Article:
LAFAYETTE, Ind. (WLFI) - An answer by Republican Richard Mourdock in the Indiana Senate debate Tuesday night continues to be a talking point nationwide.
His words during that debate were: "I just, I struggled with it myself for a long time, but I came to realize life is a gift from God and I think even when life begins in that horrible situation of rape, that it is something that God intended to happen."
In an interview with News 18 Wednesday afternoon, Mourdock made no apologies, but said he wishes he would have phrased it differently.
"Do I wish that I had been more clear and that there was greater clarity? Absolutely," he said.
In a visit to Lafayette's Fairfield Manufacturing facility, the first questions he responded to had nothing to do with manufacturing. Instead it was all about what he said Tuesday.
His words in Lafayette were similar to an earlier Indianapolis press conference.
He remains unapologetic, but teared up when saying his faith grows every day.
"Part of my faith is knowing there's a need for humility. This has been a very humbling 22 hours or whatever it's been now. So again, for those people who misunderstood what I said, I apologize and want to assure women that there is no room in my heart for any kind of violence, any kind of act against them. I'm sorry that anyone construed anything other than what I meant which is life is precious," Mourdock said.
Democratic Senate candidate Joe Donnelly called Mourdock's answer Tuesday night hurtful and insulting. Donnelly responded to Mourdock's comments Wednesday afternoon in front of an Indianapolis domestic violence shelter.
"Let me say that I'm pro-life, but this controversy is not about pro-life," Donnelly said. "It is about Mr. Mourdock's words and his continuation of extreme positions."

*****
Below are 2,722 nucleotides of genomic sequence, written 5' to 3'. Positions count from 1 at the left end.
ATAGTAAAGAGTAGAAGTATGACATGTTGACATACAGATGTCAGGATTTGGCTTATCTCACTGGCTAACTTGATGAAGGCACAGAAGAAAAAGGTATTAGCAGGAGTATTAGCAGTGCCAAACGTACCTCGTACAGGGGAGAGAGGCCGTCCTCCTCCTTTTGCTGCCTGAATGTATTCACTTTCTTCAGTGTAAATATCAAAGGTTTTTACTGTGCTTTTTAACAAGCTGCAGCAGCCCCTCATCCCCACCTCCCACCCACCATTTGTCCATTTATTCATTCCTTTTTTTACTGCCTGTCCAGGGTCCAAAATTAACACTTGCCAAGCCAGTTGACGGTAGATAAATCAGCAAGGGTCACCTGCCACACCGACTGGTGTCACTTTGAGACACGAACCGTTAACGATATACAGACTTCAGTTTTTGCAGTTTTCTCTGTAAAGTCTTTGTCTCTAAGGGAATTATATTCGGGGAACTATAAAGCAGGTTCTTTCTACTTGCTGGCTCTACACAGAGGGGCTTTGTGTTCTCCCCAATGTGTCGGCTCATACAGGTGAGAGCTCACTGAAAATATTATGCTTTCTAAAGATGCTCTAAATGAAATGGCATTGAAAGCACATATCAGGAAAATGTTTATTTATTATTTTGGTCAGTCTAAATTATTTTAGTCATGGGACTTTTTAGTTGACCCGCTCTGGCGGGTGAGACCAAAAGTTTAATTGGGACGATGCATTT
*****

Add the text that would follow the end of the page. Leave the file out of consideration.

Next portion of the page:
Donnelly pointed out that both Republican candidates Mitt Romney and Mike Pence distanced themselves from Mourdock's words.
"When you say, in regards to rape, that a pregnancy from rape is God's intention that it will happen, I just think that's hurtful and insulting to women, to rape survivors and to the families," Donnelly said.
Before the Lafayette trip, Mourdock spoke with Rebecca Kiessling, the keynote speaker at Tuesday's Tippecanoe County Right to Life Annual Banquet.
"There's nothing wrong with his position," she said. "He would be a hero to children like me who are conceived in rape."
Kiessling is an attorney and spokesperson for Personhood USA. She found out at age 19 that if abortion had been legal at the time, her mother would have aborted her. She had been adopted after being conceived when her mother was abducted by a serial rapist.
Using data from a 1996 study, Kiessling said there may be 32,000 rape-related pregnancies every year. She added, according to the Elliot Institute, an organization that studies abortion and sexual attitudes, in about 50 percent of rape/pregnancy cases, the mother raises the child. In about 25 percent, the child is given up for adoption while and the other 25 percent conceived are aborted.
"I think people don't realize there are that many whose lives are being devalued by people who would suggest that they weren't worthy of protection," Kiessling said. "I think (Mourdock's) comment is being manipulated by others."
Mourdock told News 18, knowing what he meant to say Tuesday, he can't believe what he said created such controversy.
"If you watch the videotape, I think my meaning is pretty clear," he said. "When you read the text of it, it sounds, less clear."
"Life is a gift from God and I think even when life begins in that horrible situation of rape, that it is something that God intended to happen."
In the end, the voters will decide.
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